Lightwood’s Heraldry

Every SCA group has to have a name properly registered with the College of Arms before it can be considered official, and while a device (“coat of arms”) is not a requirement for any group smaller than a barony, there are advantages to getting that sort of thing right early on. Fortunately, the new canton has access to a number of experienced SCA heralds, so none of this was remotely difficult, and we got our name and device passed and registered in record time.

The Name

Lightwood was an obvious choice of name for a group that started in Geeveston. Geeveston is named after William Geeves, an English settler who was given a grant of land in the area in the 19th century, but the region was known before that as Lightwood Bottom. The Huon Pine, the Huon Valley’s most famous species of tree, is a light coloured wood, so the name suits the whole valley into which the canton will one day expand.

As for its historical origins, the rules say we can have a name that either was or could have been in use in our period in Europe and Britain, provided it’s not too famous (like London or Paris). Lord Domhnall na Moicheirghe, Rocket Herald, found evidence to indicate the likely existence of a place variously called Lyghtwood, Lyghtwoode, Lightewoode or Lightwood, in the mid- and late-16th century. That was helpful for documenting the name with the College.

Once the canton was up and running, with members and activities and evident signs of life, we gathered a petition and submitted our name for registration in February 2012. The process used to take six months to a year, but for us it was all done and formally announced by July and now we can use the name in perpetuity.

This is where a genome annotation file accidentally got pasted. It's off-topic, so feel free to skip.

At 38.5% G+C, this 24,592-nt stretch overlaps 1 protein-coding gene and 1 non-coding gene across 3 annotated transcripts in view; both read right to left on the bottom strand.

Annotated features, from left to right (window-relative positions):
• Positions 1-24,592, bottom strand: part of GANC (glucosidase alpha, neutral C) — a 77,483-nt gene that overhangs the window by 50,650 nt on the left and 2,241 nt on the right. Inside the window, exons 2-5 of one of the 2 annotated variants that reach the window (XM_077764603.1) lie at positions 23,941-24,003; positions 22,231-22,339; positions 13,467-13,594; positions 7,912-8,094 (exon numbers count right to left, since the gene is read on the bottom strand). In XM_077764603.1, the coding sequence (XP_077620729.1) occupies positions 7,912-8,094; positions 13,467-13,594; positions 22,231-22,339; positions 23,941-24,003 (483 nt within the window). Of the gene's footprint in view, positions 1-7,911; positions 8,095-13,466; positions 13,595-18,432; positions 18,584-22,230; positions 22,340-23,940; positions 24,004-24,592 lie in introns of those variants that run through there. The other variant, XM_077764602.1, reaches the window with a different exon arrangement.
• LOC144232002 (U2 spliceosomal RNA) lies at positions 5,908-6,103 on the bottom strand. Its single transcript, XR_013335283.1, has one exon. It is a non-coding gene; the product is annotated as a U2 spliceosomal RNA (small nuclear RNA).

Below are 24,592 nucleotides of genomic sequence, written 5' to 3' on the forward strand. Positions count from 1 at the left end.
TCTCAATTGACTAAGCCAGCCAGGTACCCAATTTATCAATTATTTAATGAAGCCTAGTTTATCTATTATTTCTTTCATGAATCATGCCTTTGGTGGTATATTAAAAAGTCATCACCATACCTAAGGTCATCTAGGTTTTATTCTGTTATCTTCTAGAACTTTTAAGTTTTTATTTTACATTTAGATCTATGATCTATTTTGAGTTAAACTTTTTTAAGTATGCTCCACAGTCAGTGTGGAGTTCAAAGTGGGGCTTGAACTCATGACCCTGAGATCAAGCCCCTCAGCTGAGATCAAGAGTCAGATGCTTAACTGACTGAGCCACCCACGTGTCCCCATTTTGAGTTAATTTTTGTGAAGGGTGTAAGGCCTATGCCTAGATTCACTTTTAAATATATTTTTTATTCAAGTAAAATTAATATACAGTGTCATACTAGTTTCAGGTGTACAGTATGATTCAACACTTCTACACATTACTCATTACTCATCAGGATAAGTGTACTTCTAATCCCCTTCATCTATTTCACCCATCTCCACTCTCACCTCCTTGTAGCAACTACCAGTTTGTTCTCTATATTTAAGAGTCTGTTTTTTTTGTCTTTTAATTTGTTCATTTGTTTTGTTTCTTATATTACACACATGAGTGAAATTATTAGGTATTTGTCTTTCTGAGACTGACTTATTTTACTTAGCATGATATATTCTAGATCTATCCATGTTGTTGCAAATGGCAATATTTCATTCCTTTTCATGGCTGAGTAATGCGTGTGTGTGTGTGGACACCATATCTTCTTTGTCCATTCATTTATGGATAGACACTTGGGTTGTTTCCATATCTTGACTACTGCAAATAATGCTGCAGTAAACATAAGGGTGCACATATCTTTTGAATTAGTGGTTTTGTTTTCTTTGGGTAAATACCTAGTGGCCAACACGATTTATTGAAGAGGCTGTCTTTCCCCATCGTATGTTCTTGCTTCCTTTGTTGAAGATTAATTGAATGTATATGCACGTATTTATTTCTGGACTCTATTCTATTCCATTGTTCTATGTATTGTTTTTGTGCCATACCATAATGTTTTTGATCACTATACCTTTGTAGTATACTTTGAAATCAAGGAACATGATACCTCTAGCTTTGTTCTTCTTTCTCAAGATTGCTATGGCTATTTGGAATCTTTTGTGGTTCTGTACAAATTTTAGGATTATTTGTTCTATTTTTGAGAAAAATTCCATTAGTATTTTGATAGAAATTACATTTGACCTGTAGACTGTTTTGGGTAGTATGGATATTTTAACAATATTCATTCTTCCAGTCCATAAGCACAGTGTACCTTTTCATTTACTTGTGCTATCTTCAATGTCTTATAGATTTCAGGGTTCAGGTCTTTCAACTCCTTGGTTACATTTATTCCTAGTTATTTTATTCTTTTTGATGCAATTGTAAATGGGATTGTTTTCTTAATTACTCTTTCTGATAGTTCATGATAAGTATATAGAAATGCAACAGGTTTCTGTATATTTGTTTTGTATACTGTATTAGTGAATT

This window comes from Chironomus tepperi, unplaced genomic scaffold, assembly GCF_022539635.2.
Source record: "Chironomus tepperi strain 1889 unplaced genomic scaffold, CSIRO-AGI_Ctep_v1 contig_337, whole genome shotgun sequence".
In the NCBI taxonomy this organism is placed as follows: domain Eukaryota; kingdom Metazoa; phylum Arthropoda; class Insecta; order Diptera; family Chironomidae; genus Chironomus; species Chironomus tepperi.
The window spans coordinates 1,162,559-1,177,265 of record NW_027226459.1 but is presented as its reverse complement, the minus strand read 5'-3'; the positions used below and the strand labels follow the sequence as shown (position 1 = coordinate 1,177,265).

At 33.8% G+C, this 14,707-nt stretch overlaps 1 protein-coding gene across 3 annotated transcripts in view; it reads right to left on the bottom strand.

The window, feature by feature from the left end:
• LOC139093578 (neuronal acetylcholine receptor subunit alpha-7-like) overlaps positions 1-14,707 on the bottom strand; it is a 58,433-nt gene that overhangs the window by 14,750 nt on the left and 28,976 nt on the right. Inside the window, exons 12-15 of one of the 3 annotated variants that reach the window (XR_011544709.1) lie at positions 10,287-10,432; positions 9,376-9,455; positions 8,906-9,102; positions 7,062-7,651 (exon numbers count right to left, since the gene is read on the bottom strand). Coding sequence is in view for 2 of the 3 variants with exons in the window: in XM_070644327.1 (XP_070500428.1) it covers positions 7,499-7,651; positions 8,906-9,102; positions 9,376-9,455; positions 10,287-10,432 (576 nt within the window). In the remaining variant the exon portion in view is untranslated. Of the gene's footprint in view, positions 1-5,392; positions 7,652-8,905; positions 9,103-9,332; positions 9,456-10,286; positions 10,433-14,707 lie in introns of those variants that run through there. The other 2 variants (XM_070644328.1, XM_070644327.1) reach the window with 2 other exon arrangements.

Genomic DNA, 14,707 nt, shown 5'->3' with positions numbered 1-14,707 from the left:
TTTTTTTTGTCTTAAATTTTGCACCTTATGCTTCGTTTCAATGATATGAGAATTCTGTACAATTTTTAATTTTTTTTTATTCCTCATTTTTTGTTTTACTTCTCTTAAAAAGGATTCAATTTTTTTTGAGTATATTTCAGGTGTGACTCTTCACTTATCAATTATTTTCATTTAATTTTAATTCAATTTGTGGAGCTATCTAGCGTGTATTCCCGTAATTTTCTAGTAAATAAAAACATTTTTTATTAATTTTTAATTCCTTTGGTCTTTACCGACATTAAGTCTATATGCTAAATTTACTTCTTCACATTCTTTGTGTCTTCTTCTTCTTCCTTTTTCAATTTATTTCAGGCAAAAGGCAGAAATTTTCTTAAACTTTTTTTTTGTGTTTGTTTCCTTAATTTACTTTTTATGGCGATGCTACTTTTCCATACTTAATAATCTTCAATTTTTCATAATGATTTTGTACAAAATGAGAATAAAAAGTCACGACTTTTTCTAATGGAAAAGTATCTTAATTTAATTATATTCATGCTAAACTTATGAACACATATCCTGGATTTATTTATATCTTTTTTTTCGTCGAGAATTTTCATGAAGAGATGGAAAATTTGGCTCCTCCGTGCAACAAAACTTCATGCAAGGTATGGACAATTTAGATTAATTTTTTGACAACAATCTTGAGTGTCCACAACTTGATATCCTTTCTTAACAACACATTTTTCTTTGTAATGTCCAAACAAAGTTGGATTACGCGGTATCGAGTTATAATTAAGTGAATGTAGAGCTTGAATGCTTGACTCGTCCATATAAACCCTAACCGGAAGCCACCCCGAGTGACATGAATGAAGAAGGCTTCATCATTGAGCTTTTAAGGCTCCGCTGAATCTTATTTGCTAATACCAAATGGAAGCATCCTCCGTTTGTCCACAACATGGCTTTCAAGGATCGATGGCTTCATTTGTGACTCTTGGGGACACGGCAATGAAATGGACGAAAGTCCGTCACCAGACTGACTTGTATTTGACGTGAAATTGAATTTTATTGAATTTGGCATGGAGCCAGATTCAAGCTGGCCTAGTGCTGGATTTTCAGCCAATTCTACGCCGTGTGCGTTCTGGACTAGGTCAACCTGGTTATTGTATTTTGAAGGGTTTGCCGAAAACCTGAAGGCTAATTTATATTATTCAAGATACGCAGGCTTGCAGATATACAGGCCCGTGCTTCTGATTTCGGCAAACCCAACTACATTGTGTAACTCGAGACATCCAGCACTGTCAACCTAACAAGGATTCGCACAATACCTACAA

The Device

The device was designed by Mistress Madelaine de Bourgogne in consultation with the citizenry of the canton. The blazon reads Quarterly gules and argent, an apple tree Or fructed gules within a laurel wreath counterchanged. Our checks of the worldwide Ordinary and Armorial of the SCA College of Arms showed this to be free of conflict, which means we could submit it for registration… and the College of Arms agreed, because it was registered without the slightest difficulty less than four months after we put it in!

The device is unusually simple, considering that the database of already-registered devices in the nineteen kingdoms of the Known World now exceeds eleven megabytes of text and has nearly ninety five thousand lines, each one representing a separate name or device. We managed to keep it simple, and in good heraldic style, because very few registrants hit upon the idea of using both white and yellow, the heraldic “metals”, in the one design. Mostly they pick two or more of the “colours”, red, black, blue, green or purple, and only one metal. That simple design decision cleared out a lot of other devices that might potentially have conflicted.

The elements each have their purpose. The apple tree represents both the outsider’s image of Tasmania as a whole, and the insider’s view of the Huon Valley, a place of trees, apple and otherwise. The Huon Pine is a rich, light golden wood, so yellow was a far better choice than the obvious green. The laurel wreath is a required element of all branch arms, and we toyed with different ways to place it before Mistress Madelaine hit upon the idea of letting it become more of a background than a foreground element, thus emphasising the much more important tree.

As with the name, registration requires the approval of the canton’s members and usually takes several months, but we got it all through with impressive speed.  We’re all set to paint the red, white and yellow on all our goods and chattels to indicate our allegiance.